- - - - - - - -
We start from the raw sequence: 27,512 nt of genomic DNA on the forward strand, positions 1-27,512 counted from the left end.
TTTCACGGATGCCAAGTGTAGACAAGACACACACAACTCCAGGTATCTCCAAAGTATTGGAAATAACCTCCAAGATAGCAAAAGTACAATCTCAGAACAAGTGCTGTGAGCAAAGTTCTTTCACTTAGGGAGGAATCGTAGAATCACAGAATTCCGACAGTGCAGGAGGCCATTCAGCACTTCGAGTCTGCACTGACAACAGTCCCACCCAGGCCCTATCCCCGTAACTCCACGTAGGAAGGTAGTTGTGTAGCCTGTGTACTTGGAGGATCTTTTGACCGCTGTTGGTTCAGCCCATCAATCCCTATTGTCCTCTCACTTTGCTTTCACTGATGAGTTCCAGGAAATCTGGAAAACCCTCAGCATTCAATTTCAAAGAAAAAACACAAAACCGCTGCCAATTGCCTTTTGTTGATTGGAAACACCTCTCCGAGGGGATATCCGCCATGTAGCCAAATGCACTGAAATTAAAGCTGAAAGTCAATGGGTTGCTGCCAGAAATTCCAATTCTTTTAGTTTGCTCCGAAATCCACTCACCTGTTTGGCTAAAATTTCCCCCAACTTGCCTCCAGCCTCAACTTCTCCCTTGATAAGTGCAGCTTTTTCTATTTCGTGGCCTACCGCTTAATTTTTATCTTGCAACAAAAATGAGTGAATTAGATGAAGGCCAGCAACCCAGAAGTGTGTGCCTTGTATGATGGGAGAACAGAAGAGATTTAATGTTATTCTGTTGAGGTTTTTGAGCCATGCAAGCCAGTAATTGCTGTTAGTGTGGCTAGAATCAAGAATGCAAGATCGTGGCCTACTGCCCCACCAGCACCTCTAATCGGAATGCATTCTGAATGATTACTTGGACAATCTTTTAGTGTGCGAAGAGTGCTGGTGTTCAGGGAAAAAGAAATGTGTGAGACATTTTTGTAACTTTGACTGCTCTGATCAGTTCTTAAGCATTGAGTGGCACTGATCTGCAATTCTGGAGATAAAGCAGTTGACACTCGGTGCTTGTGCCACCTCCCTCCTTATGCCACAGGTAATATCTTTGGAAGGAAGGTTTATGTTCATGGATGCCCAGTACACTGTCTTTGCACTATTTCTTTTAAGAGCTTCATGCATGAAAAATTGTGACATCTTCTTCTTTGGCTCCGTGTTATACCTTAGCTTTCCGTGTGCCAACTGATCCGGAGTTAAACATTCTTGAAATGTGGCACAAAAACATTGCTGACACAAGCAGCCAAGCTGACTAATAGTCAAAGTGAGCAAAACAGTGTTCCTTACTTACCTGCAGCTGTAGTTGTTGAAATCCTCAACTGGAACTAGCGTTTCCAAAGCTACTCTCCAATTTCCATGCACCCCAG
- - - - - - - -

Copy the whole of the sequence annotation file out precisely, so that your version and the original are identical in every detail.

We start from the raw sequence: 27,512 nt of genomic DNA on the forward strand, positions 1-27,512 counted from the left end.
TTTCACGGATGCCAAGTGTAGACAAGACACACACAACTCCAGGTATCTCCAAAGTATTGGAAATAACCTCCAAGATAGCAAAAGTACAATCTCAGAACAAGTGCTGTGAGCAAAGTTCTTTCACTTAGGGAGGAATCGTAGAATCACAGAATTCCGACAGTGCAGGAGGCCATTCAGCACTTCGAGTCTGCACTGACAACAGTCCCACCCAGGCCCTATCCCCGTAACTCCACGTAGGAAGGTAGTTGTGTAGCCTGTGTACTTGGAGGATCTTTTGACCGCTGTTGGTTCAGCCCATCAATCCCTATTGTCCTCTCACTTTGCTTTCACTGATGAGTTCCAGGAAATCTGGAAAACCCTCAGCATTCAATTTCAAAGAAAAAACACAAAACCGCTGCCAATTGCCTTTTGTTGATTGGAAACACCTCTCCGAGGGGATATCCGCCATGTAGCCAAATGCACTGAAATTAAAGCTGAAAGTCAATGGGTTGCTGCCAGAAATTCCAATTCTTTTAGTTTGCTCCGAAATCCACTCACCTGTTTGGCTAAAATTTCCCCCAACTTGCCTCCAGCCTCAACTTCTCCCTTGATAAGTGCAGCTTTTTCTATTTCGTGGCCTACCGCTTAATTTTTATCTTGCAACAAAAATGAGTGAATTAGATGAAGGCCAGCAACCCAGAAGTGTGTGCCTTGTATGATGGGAGAACAGAAGAGATTTAATGTTATTCTGTTGAGGTTTTTGAGCCATGCAAGCCAGTAATTGCTGTTAGTGTGGCTAGAATCAAGAATGCAAGATCGTGGCCTACTGCCCCACCAGCACCTCTAATCGGAATGCATTCTGAATGATTACTTGGACAATCTTTTAGTGTGCGAAGAGTGCTGGTGTTCAGGGAAAAAGAAATGTGTGAGACATTTTTGTAACTTTGACTGCTCTGATCAGTTCTTAAGCATTGAGTGGCACTGATCTGCAATTCTGGAGATAAAGCAGTTGACACTCGGTGCTTGTGCCACCTCCCTCCTTATGCCACAGGTAATATCTTTGGAAGGAAGGTTTATGTTCATGGATGCCCAGTACACTGTCTTTGCACTATTTCTTTTAAGAGCTTCATGCATGAAAAATTGTGACATCTTCTTCTTTGGCTCCGTGTTATACCTTAGCTTTCCGTGTGCCAACTGATCCGGAGTTAAACATTCTTGAAATGTGGCACAAAAACATTGCTGACACAAGCAGCCAAGCTGACTAATAGTCAAAGTGAGCAAAACAGTGTTCCTTACTTACCTGCAGCTGTAGTTGTTGAAATCCTCAACTGGAACTAGCGTTTCCAAAGCTACTCTCCAATTTCCATGCACCCCAG